- In an essay for Eater, ex-Momofuku employee Hannah Selinger says “Eat a Peach,” a new memoir by David Chang, “fails to account for trauma he caused me.”
- Selinger, who was the corporate beverage director for Chang’s Momofuku restaurant group in 2008, recalled several instances where she witnessed Chang’s rages firsthand, including one incident where she says he berated her in front of her team.
- Chang would easily and infamously enter into fits of rage over unpredictable things during his time working in his restaurants, Selinger said.
- Though Selinger acknowledges that Chang’s memoir touches on these points in his life, and he writes about how they affected him at the time, Selinger wrote that Chang didn’t mention the people he lashed out at, nor did he offer an apology to her for his behaviour.
- When reached by Eater’s editors for comment on Selinger’s essay, Chang said that while he didn’t recall the specific incidents Selinger mentioned, “they are entirely consistent with my behaviour at the time, which I did not begin to correct until several years later” and “the bottom line is that I’m sorry.”
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At the helm of the Momofuku empire is chef and businessman David Chang. The now TV personality is known for his old tendencies to fly off the handle in a fit of rage when something wasn’t done right in one of his kitchens.
While Chang himself addresses his old habits and discusses his bipolar disorder diagnosis and manic episodes in his memoir, “Eat a Peach,” one former Momofuku employee says that he failed to mention, acknowledge, or apologise for how his behaviour affected his staff.
“The anger was always framed as a means to an end, part of Chang’s quest to create ‘the perfect restaurant,'” Hannah Selinger, the corporate beverage director for Momofuku in 2008, wrote in an essay published on Eater on Monday.
Selinger wrote that she had worked in several restaurants before, but “in all my years of restaurant work, I had never seen anything like the roiling, red-faced, screaming, pulsing, wrath-filled man that was David Chang.”
She noted that in his book, Chang addresses his bouts of extreme anger as something he blacks out in his mind and forgets.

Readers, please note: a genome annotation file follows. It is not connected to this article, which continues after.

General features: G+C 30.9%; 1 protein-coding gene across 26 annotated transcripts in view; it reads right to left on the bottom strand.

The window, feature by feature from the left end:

“The recipients of Dave’s anger â€” his employees â€” lack the same power to forget, or to leave the consideration of its impact to others,” Selinger wrote in her essay.
Selinger goes on to recount several instances where she says she witnessed the wrath of Chang firsthand, including a time he purportedly yelled at her in front of her team.
“From then on, it was virtually impossible to command respect from my staff,” she wrote. “They had seen me as Dave saw me, as someone unworthy of respect.”
Selinger wrote that Chang never offered up an apology to any of his former employees for the consequences she said his actions had on their lives and careers.
“But for all of the hand-wringing, all of the guilt, all of the acknowledgment of the bad things that he’s done or condoned, nowhere in the book does he say ‘I’m sorry’ or apologise â€” the word ‘sorry’ appears six times, never in the form of an apology â€” other than to ‘anyone whose role I’ve exaggerated or downplayed in my memory,'” she wrote.
“David Chang let the important business of taking care of his staff get away from him; he let us down. He let me down,” Selinger continued.
When reached by the editors at Eater for comment on Selinger’s essay, Chang said: “While I do not recall these specific instances, they are entirely consistent with my behaviour at the time, which I did not begin to correct until several years later. The bottom line is that I’m sorry. I’m still working to get better and repair many personal and professional relationships, but I also respect that the path to forgiveness does not exist on my terms. No one but me deserves to carry the burden of my past failings.”
Selinger and representatives for Chang declined to comment further at this time.
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